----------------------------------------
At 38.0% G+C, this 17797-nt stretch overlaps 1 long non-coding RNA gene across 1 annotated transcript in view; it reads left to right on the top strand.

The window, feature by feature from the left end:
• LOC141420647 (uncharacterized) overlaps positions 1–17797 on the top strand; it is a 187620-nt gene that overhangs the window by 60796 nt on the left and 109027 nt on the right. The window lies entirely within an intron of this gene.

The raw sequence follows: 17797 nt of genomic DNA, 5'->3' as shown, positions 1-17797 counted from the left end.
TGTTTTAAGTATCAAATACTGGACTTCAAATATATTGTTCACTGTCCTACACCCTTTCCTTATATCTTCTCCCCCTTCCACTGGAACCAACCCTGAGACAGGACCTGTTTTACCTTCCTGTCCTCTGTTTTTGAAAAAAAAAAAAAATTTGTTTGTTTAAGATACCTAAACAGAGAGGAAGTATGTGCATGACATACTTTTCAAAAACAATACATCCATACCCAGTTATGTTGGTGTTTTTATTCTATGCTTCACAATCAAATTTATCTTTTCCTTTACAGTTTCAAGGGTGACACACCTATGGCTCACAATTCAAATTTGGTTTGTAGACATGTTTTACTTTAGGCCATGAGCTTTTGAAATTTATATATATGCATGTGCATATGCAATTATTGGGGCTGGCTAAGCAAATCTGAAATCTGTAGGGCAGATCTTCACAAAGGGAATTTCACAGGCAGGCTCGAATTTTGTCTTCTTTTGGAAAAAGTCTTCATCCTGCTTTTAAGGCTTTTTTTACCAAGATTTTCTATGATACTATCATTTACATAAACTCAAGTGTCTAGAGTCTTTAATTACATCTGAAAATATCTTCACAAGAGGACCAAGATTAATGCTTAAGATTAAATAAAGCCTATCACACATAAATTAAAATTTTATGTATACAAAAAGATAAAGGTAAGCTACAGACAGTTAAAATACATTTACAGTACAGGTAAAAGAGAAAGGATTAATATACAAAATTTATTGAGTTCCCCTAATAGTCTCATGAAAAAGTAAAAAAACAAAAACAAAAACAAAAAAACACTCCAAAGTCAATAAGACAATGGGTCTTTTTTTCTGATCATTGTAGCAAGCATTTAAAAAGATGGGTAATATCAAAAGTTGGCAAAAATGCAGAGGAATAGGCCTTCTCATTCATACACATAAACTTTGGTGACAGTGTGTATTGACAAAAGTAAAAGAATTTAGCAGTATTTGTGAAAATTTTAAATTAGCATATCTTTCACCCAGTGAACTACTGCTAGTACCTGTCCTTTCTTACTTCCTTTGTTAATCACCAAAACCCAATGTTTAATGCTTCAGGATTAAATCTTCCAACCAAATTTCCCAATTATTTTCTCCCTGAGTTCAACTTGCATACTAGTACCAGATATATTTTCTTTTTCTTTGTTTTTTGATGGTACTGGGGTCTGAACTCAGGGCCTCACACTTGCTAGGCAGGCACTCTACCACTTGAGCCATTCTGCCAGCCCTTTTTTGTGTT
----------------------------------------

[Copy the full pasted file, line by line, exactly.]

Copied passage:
At 38.0% G+C, this 17797-nt stretch overlaps 1 long non-coding RNA gene across 1 annotated transcript in view; it reads left to right on the top strand.

The window, feature by feature from the left end:
• LOC141420647 (uncharacterized) overlaps positions 1–17797 on the top strand; it is a 187620-nt gene that overhangs the window by 60796 nt on the left and 109027 nt on the right. The window lies entirely within an intron of this gene.

The raw sequence follows: 17797 nt of genomic DNA, 5'->3' as shown, positions 1-17797 counted from the left end.
TGTTTTAAGTATCAAATACTGGACTTCAAATATATTGTTCACTGTCCTACACCCTTTCCTTATATCTTCTCCCCCTTCCACTGGAACCAACCCTGAGACAGGACCTGTTTTACCTTCCTGTCCTCTGTTTTTGAAAAAAAAAAAAAATTTGTTTGTTTAAGATACCTAAACAGAGAGGAAGTATGTGCATGACATACTTTTCAAAAACAATACATCCATACCCAGTTATGTTGGTGTTTTTATTCTATGCTTCACAATCAAATTTATCTTTTCCTTTACAGTTTCAAGGGTGACACACCTATGGCTCACAATTCAAATTTGGTTTGTAGACATGTTTTACTTTAGGCCATGAGCTTTTGAAATTTATATATATGCATGTGCATATGCAATTATTGGGGCTGGCTAAGCAAATCTGAAATCTGTAGGGCAGATCTTCACAAAGGGAATTTCACAGGCAGGCTCGAATTTTGTCTTCTTTTGGAAAAAGTCTTCATCCTGCTTTTAAGGCTTTTTTTACCAAGATTTTCTATGATACTATCATTTACATAAACTCAAGTGTCTAGAGTCTTTAATTACATCTGAAAATATCTTCACAAGAGGACCAAGATTAATGCTTAAGATTAAATAAAGCCTATCACACATAAATTAAAATTTTATGTATACAAAAAGATAAAGGTAAGCTACAGACAGTTAAAATACATTTACAGTACAGGTAAAAGAGAAAGGATTAATATACAAAATTTATTGAGTTCCCCTAATAGTCTCATGAAAAAGTAAAAAAACAAAAACAAAAACAAAAAAACACTCCAAAGTCAATAAGACAATGGGTCTTTTTTTCTGATCATTGTAGCAAGCATTTAAAAAGATGGGTAATATCAAAAGTTGGCAAAAATGCAGAGGAATAGGCCTTCTCATTCATACACATAAACTTTGGTGACAGTGTGTATTGACAAAAGTAAAAGAATTTAGCAGTATTTGTGAAAATTTTAAATTAGCATATCTTTCACCCAGTGAACTACTGCTAGTACCTGTCCTTTCTTACTTCCTTTGTTAATCACCAAAACCCAATGTTTAATGCTTCAGGATTAAATCTTCCAACCAAATTTCCCAATTATTTTCTCCCTGAGTTCAACTTGCATACTAGTACCAGATATATTTTCTTTTTCTTTGTTTTTTGATGGTACTGGGGTCTGAACTCAGGGCCTCACACTTGCTAGGCAGGCACTCTACCACTTGAGCCATTCTGCCAGCCCTTTTTTGTGTT